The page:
The pandemic was caused by two smallpox viruses, which were spread primarily by touching an infected object or individual. The pandemic took the lives of more than 500 million people with a mortality rate of more than 30%.  The disease first appeared in parts of China, India and Asia in the 4th, 7th and 10th century respectively.

European explorers of the 15th and 16th century were responsible for transferring smallpox to the native populations in the Americas. Aside from the brutalities inflicted by European conquerors of the New World, smallpox caused the most pain to the native population in the Americas.

Before the age of exploration, smallpox outbreak was fairly common in Europe, Asia and Arabia for centuries.

The disease at the time had a mortality rate of around 30 percent. When compared to the death toll in the New World, smallpox was undoubtedly a region-cremating menace, as tens of millions of the natives perished as a result of the disease. Some estimates put the figure between 85 to 90 percent of the indeginous population.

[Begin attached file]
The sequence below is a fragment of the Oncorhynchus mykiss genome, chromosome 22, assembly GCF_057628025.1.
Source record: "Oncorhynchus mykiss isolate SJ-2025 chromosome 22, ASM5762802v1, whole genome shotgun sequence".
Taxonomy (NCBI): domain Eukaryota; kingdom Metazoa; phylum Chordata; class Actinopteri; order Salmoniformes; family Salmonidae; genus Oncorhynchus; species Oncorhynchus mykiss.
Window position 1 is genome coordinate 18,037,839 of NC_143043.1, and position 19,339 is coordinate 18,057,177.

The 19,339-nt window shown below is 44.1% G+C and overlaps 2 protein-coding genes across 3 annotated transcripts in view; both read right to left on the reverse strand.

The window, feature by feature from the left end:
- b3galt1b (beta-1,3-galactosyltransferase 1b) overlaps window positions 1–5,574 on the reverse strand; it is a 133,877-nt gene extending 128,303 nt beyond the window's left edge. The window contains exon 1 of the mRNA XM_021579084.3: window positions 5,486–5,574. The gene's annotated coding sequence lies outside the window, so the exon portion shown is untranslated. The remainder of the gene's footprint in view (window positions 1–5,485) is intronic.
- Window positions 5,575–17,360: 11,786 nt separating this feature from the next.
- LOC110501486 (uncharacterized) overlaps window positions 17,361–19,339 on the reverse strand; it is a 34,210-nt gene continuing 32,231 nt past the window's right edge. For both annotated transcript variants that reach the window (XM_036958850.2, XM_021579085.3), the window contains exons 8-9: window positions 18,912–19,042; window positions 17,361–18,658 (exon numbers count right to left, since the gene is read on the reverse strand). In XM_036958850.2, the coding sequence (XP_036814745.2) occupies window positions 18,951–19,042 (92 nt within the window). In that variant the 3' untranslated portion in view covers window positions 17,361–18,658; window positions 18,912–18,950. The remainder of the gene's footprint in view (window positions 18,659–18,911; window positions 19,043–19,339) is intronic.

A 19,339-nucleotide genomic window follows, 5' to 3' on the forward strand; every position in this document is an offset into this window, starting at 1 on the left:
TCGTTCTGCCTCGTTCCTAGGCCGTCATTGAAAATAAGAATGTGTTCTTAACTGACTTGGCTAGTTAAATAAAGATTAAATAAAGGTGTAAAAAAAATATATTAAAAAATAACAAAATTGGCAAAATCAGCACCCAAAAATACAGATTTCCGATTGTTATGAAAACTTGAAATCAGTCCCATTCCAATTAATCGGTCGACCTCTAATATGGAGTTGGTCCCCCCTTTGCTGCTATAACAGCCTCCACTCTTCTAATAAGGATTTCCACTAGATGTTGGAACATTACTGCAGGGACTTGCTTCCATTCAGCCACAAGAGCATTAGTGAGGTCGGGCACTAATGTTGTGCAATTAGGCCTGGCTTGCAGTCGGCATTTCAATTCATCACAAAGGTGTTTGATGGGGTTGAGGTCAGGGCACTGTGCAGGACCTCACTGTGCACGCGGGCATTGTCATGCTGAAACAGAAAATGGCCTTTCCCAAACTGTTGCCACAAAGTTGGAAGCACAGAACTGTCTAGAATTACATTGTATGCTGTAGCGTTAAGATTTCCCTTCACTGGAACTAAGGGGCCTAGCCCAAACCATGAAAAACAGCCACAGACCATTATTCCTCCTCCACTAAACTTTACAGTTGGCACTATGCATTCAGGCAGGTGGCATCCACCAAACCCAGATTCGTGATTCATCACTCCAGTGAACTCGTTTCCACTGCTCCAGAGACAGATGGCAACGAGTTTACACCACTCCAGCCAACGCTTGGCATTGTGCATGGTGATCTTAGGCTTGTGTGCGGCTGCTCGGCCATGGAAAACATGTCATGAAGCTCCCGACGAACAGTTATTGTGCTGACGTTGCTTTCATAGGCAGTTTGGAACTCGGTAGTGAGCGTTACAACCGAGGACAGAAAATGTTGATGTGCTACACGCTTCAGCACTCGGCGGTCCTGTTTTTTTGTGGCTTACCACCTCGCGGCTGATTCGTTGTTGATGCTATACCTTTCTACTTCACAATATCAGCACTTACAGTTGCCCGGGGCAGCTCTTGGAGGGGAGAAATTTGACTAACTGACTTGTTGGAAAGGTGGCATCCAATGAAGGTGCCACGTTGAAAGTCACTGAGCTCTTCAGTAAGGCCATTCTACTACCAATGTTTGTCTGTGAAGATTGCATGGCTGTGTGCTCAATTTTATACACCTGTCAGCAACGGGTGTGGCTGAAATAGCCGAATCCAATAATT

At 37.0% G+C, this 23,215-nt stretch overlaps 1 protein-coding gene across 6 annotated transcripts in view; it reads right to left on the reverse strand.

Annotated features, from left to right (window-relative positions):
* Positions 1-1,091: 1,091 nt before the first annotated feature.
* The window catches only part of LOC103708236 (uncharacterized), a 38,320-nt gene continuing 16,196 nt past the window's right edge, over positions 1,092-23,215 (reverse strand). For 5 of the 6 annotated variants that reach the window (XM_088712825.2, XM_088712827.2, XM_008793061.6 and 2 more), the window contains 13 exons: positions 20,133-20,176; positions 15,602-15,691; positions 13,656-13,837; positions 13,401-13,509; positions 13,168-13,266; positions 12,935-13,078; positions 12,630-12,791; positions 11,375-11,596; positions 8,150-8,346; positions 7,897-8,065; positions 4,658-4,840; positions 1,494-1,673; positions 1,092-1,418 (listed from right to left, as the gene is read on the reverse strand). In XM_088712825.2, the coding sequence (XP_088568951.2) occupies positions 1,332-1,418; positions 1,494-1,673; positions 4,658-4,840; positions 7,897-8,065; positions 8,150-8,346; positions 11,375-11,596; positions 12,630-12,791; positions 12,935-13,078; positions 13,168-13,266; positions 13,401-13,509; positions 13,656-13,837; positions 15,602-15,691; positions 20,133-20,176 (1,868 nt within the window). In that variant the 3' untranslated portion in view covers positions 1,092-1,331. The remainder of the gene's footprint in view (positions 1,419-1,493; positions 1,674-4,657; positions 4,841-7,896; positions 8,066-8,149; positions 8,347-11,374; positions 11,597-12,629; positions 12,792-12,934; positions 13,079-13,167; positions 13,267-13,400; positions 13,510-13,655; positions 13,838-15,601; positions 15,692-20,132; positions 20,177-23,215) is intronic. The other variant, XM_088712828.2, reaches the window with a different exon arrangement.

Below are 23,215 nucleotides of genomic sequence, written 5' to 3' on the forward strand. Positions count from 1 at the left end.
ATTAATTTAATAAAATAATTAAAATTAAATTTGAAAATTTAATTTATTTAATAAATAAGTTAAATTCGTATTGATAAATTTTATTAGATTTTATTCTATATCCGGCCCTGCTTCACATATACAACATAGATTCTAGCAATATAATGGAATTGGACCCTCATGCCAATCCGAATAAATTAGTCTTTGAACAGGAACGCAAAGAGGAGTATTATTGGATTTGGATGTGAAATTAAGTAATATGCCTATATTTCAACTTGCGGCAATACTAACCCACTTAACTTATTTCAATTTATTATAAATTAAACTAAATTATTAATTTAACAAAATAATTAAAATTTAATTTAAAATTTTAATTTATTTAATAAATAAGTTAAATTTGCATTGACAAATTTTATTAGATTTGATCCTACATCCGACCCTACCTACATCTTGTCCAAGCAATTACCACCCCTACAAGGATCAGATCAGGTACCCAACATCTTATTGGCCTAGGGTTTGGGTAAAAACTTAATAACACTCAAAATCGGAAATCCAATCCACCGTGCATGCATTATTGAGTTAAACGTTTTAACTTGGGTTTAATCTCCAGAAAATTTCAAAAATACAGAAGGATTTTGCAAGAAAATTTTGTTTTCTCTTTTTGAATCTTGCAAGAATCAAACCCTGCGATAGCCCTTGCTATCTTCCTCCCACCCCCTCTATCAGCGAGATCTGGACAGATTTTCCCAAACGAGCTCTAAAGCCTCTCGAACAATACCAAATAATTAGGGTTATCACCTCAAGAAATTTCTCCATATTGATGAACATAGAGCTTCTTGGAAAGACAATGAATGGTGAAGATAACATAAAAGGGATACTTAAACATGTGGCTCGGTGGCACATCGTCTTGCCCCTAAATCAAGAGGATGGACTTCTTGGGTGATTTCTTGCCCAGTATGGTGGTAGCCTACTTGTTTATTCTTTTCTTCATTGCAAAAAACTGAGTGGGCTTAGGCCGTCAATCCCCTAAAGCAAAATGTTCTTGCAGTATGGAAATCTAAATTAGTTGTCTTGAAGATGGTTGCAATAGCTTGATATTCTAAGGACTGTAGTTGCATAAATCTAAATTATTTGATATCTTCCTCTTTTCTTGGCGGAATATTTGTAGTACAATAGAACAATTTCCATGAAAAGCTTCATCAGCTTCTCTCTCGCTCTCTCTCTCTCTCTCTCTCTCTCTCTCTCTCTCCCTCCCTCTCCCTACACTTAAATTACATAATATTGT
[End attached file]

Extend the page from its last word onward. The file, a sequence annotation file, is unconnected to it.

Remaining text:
Kind courtesy to tireless work of British physician Edward Jenner, a vaccine was made in the late 1700s to fight this absolutely horrific menace.

Ebola

Worst Pandemics in history

Electron micrograph of an Ebola virus virion

The Ebola virus became a raging pandemic issue between 2014 to 2016, with active cases rising as high as 30,000 and more than 12,000 fatalities. Bats are thought to be the original hosts of the Ebola virus, which was initially identified in 1976 in the Democratic Republic of the Congo and some parts of Sudan.